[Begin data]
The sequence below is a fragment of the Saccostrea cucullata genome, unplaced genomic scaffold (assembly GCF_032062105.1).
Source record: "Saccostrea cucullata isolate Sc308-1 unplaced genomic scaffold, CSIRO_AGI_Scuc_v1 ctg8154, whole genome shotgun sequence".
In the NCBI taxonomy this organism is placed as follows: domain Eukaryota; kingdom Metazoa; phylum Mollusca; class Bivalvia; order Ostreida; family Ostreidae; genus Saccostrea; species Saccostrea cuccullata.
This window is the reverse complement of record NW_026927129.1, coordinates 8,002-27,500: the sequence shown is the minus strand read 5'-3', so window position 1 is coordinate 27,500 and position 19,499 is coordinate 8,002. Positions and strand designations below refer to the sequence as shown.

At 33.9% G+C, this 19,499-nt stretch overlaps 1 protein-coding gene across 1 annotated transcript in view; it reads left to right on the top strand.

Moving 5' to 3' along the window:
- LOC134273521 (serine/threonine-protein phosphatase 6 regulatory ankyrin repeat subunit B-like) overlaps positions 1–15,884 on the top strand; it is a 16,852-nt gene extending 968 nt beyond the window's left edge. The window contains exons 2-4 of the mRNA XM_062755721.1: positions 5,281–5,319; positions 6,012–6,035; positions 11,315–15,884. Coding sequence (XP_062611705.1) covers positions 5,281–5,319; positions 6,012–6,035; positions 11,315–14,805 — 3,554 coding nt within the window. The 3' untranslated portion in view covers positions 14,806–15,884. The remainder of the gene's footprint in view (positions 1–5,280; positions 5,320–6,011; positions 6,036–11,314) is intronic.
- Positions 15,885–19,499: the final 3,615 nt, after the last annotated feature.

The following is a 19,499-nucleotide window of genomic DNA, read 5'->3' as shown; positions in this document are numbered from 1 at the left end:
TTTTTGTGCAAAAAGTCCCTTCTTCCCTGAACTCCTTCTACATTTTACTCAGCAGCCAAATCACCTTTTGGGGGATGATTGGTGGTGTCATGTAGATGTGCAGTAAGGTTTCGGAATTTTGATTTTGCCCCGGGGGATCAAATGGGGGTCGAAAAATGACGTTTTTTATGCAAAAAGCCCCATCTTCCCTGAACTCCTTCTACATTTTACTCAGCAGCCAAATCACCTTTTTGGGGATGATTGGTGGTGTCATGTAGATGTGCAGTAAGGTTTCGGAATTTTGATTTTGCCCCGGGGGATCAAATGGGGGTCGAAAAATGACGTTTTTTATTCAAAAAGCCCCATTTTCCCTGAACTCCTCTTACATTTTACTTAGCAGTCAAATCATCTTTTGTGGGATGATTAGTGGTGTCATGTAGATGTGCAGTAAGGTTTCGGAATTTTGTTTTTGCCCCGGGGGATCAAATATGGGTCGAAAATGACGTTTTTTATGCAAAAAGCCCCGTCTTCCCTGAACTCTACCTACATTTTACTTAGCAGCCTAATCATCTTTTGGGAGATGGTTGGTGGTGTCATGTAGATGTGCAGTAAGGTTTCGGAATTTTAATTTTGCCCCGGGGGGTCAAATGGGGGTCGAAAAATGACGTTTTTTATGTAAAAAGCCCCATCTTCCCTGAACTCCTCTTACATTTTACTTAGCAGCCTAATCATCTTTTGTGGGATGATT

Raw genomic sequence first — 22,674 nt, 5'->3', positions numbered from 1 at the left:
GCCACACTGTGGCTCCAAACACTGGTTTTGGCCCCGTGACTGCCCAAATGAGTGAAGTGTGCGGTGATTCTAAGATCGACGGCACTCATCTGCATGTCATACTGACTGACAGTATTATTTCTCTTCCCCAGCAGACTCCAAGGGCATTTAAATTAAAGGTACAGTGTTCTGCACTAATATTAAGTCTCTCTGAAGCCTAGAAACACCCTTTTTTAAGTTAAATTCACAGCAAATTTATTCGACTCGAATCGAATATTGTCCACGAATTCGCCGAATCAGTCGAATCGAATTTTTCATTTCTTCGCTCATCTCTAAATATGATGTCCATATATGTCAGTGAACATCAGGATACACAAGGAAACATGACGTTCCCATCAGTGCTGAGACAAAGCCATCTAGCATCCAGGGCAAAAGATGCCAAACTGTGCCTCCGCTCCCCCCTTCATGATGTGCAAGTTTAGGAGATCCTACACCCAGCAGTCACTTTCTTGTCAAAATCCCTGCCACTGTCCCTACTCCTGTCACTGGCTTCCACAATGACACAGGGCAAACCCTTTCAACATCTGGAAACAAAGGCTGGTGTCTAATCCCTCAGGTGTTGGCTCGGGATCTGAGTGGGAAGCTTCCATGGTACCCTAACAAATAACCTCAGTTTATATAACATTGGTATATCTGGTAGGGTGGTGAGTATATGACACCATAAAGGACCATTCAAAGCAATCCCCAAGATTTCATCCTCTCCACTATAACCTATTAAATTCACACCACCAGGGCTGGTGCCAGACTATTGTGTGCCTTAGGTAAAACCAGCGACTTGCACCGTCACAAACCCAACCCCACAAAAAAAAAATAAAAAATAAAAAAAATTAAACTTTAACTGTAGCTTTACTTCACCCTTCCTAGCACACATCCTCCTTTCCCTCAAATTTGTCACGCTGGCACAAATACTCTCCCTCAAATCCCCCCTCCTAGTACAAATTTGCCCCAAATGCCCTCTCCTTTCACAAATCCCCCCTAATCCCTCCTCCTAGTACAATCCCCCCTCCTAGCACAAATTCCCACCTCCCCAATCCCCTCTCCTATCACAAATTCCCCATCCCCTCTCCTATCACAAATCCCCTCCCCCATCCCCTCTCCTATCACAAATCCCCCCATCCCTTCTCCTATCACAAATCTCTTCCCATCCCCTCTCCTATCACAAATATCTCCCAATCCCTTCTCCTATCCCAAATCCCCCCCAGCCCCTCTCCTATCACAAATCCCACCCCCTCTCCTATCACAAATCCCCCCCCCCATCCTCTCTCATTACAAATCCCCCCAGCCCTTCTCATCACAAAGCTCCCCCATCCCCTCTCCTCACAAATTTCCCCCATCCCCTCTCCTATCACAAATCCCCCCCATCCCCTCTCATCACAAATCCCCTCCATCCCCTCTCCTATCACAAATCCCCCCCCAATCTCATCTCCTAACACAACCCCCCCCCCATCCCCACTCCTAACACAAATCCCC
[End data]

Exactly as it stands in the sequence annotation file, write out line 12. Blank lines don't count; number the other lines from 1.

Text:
GCCACACTGTGGCTCCAAACACTGGTTTTGGCCCCGTGACTGCCCAAATGAGTGAAGTGTGCGGTGATTCTAAGATCGACGGCACTCATCTGCATGTCATACTGACTGACAGTATTATTTCTCTTCCCCAGCAGACTCCAAGGGCATTTAAATTAAAGGTACAGTGTTCTGCACTAATATTAAGTCTCTCTGAAGCCTAGAAACACCCTTTTTTAAGTTAAATTCACAGCAAATTTATTCGACTCGAATCGAATATTGTCCACGAATTCGCCGAATCAGTCGAATCGAATTTTTCATTTCTTCGCTCATCTCTAAATATGATGTCCATATATGTCAGTGAACATCAGGATACACAAGGAAACATGACGTTCCCATCAGTGCTGAGACAAAGCCATCTAGCATCCAGGGCAAAAGATGCCAAACTGTGCCTCCGCTCCCCCCTTCATGATGTGCAAGTTTAGGAGATCCTACACCCAGCAGTCACTTTCTTGTCAAAATCCCTGCCACTGTCCCTACTCCTGTCACTGGCTTCCACAATGACACAGGGCAAACCCTTTCAACATCTGGAAACAAAGGCTGGTGTCTAATCCCTCAGGTGTTGGCTCGGGATCTGAGTGGGAAGCTTCCATGGTACCCTAACAAATAACCTCAGTTTATATAACATTGGTATATCTGGTAGGGTGGTGAGTATATGACACCATAAAGGACCATTCAAAGCAATCCCCAAGATTTCATCCTCTCCACTATAACCTATTAAATTCACACCACCAGGGCTGGTGCCAGACTATTGTGTGCCTTAGGTAAAACCAGCGACTTGCACCGTCACAAACCCAACCCCACAAAAAAAAAATAAAAAATAAAAAAAATTAAACTTTAACTGTAGCTTTACTTCACCCTTCCTAGCACACATCCTCCTTTCCCTCAAATTTGTCACGCTGGCACAAATACTCTCCCTCAAATCCCCCCTCCTAGTACAAATTTGCCCCAAATGCCCTCTCCTTTCACAAATCCCCCCTAATCCCTCCTCCTAGTACAATCCCCCCTCCTAGCACAAATTCCCACCTCCCCAATCCCCTCTCCTATCACAAATTCCCCATCCCCTCTCCTATCACAAATCCCCTCCCCCATCCCCTCTCCTATCACAAATCCCCCCATCCCTTCTCCTATCACAAATCTCTTCCCATCCCCTCTCCTATCACAAATATCTCCCAATCCCTTCTCCTATCCCAAATCCCCCCCAGCCCCTCTCCTATCACAAATCCCACCCCCTCTCCTATCACAAATCCCCCCCCCCATCCTCTCTCATTACAAATCCCCCCAGCCCTTCTCATCACAAAGCTCCCCCATCCCCTCTCCTCACAAATTTCCCCCATCCCCTCTCCTATCACAAATCCCCCCCATCCCCTCTCATCACAAATCCCCTCCATCCCCTCTCCTATCACAAATCCCCCCCCAATCTCATCTCCTAACACAACCCCCCCCCCATCCCCACTCCTAACACAAATCCCC